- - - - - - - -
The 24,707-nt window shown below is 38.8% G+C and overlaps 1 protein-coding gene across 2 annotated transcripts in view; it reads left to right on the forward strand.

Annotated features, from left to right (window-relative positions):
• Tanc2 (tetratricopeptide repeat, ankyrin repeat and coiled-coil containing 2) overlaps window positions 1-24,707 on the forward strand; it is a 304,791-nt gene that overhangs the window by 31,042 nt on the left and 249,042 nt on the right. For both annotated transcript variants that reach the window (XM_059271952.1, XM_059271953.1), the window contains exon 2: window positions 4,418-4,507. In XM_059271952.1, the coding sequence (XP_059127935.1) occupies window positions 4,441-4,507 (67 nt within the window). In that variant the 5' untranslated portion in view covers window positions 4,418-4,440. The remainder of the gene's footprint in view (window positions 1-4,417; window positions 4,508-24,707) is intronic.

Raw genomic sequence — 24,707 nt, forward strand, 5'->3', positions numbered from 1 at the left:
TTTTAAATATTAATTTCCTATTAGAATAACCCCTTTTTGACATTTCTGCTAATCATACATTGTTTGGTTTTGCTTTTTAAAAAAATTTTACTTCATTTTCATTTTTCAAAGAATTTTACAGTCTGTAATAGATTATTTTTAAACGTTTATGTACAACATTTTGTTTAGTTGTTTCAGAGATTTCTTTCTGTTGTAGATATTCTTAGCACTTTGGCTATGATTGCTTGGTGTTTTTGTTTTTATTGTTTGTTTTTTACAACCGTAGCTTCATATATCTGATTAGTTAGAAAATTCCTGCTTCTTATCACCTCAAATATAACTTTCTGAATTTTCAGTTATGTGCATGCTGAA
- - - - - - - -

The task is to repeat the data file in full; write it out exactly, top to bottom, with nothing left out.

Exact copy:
The 24,707-nt window shown below is 38.8% G+C and overlaps 1 protein-coding gene across 2 annotated transcripts in view; it reads left to right on the forward strand.

Annotated features, from left to right (window-relative positions):
• Tanc2 (tetratricopeptide repeat, ankyrin repeat and coiled-coil containing 2) overlaps window positions 1-24,707 on the forward strand; it is a 304,791-nt gene that overhangs the window by 31,042 nt on the left and 249,042 nt on the right. For both annotated transcript variants that reach the window (XM_059271952.1, XM_059271953.1), the window contains exon 2: window positions 4,418-4,507. In XM_059271952.1, the coding sequence (XP_059127935.1) occupies window positions 4,441-4,507 (67 nt within the window). In that variant the 5' untranslated portion in view covers window positions 4,418-4,440. The remainder of the gene's footprint in view (window positions 1-4,417; window positions 4,508-24,707) is intronic.

Raw genomic sequence — 24,707 nt, forward strand, 5'->3', positions numbered from 1 at the left:
TTTTAAATATTAATTTCCTATTAGAATAACCCCTTTTTGACATTTCTGCTAATCATACATTGTTTGGTTTTGCTTTTTAAAAAAATTTTACTTCATTTTCATTTTTCAAAGAATTTTACAGTCTGTAATAGATTATTTTTAAACGTTTATGTACAACATTTTGTTTAGTTGTTTCAGAGATTTCTTTCTGTTGTAGATATTCTTAGCACTTTGGCTATGATTGCTTGGTGTTTTTGTTTTTATTGTTTGTTTTTTACAACCGTAGCTTCATATATCTGATTAGTTAGAAAATTCCTGCTTCTTATCACCTCAAATATAACTTTCTGAATTTTCAGTTATGTGCATGCTGAA